Dan Rather's "presence" in the anchor chair over the years was actually a reassuring national influence. The big 3 anchors of the last generation - Brokaw, Jennings, Rather - despite their obviously barely controlled liberal tendencies, provided an actual service to this country. When a major disaster struck, your TV was turned to one of their grandfatherly "This is serious, but we'll get through this" anchor desks. They facilitated the national conversation, and yes, the sometimes national "healing". The country would definitely have benefited from having them anchor the news during Katrina instead of the crying, diaper-wearing Anderson Cooper types. The national dialog would have been far more civil and accomplished much more. The amount of ridiculous and erroneous "reporting" during Katrina led to an unprecedented amount of national finger pointing and hatred that festers today. If at least one of the big 3 had been on the job, for example, Jefferson County Parrish President Alvin Broussard would have been questioned more aggressively and exposed up front as the fraud we later found he turned out to be. In the meantime, his lies were widely quoted, paticularly by out-of-control congresspersons (Pelosi among them) , and shrill partisans as fact. But sadly, there were no grown-ups around America's newsrooms when Katrina hit.

Our current media world doesn't provide the same today - with the exception being Charlie Gibson on ABC - which is the only real explanation for his being at the top of the news ratings in America 5 nights a week. The reassuring "Uncle Walter" model is still a viable way for millions of American's to get their news. Take note CBS - for all her talents, Katie Couric will never - nor will any woman - ever take first place in a national news cast.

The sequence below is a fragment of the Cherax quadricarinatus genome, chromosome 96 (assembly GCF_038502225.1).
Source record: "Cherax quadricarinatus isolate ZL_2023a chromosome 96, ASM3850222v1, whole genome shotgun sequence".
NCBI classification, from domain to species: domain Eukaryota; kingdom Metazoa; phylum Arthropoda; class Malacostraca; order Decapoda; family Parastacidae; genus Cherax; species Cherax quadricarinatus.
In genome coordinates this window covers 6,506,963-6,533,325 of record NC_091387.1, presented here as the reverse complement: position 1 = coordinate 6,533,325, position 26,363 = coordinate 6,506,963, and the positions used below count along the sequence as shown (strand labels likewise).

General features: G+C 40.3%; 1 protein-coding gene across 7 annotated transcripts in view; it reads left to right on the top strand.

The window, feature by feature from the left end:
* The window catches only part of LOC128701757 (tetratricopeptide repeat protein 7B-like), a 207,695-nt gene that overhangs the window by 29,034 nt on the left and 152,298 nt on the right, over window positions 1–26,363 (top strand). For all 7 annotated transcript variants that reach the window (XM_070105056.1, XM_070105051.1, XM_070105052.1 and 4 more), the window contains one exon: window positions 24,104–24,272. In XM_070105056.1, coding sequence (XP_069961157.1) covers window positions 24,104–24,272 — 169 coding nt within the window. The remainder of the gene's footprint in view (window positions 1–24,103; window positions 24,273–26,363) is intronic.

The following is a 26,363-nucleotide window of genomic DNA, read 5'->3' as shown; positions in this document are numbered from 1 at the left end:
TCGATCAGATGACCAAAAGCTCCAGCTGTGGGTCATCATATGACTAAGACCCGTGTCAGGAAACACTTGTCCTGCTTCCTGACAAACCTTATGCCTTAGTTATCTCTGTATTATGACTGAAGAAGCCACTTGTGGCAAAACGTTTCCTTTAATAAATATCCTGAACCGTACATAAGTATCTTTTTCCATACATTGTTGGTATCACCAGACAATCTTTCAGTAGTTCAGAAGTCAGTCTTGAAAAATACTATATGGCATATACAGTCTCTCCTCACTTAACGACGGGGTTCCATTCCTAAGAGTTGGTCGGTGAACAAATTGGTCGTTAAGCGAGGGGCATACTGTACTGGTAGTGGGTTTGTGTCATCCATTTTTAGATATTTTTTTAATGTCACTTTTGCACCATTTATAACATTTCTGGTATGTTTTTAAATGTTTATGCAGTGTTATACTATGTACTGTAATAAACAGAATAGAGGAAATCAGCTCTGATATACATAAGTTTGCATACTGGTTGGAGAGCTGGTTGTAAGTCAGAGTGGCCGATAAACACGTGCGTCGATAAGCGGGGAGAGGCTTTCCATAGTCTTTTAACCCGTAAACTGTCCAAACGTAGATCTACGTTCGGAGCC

Our "news - getting" style has changed to more internet, 24 hour cable and even topical comedy shows. But at the same time America has become far more passionately politically divided.

Dan Rather - to this conservative - truly believed he played it down the middle. Deluded, maybe - but he was a true newsman for the most part. I am sorry he wants to end his career this way, for certainly a trial - if it goes to trial - will expose his reputation to far nastier tarnishing. He should consult with former fellow CBSer Mike Wallace about the Westmoreland trial - Wallace almost committed suicide during it.


All this to remove the small asterisk next to his storied name in the history books. How sad.

Roger said...

B: I certainly agree the the rise of numerous around the clock news outlets, info-babes, and activitists of all stripes purporting to give us news is carnival-like and engenders all the erroneous stories you cite. But I have to tell you: I have been watching news since the days of Douglas Edwards on CBS' 15 minute news cast and have never liked the avuncular "news anchor" model and their little snarky asides. The BBC model (certainly NOT the BBC substance) of a news reader would best suit me. That the American public needs a media "uncle" to reassure it when times are tough, seems a bit overstated. I give them credit for much more--how did they get through the depression and WWII without a news anchor?

B said...

Roger,

Obviously the point is not that the salvation of America rests on the shoulders of the Uncle Walter model. But again, at their particular moment in history, they provided a valuable cohesiveness to the national dialog.

Your point about WWII actually bolsters mine. The majority of America's "news-getting" during the war was actually in newsreels, with some 70+ million Americans going to the movies weekly. The common narration provided by Harry Von Zell (Pathe Newsreels) and Lowell Thomas (Fox Newsreels) - as 2 examples - accomplished much the same for that generation as the Big 3 did in the 70's - 90's. It was even said that Lowell Thomas was the most trusted man in America (gee, where else have we heard that phrase . . .?). That worked for that generation. The next generational "news-getting" transition brought Douglas Edwards, the first News Anchor on that new medium of television. That led to the demise of the trusted newsreel. With TV, you could get news, why, twice a day!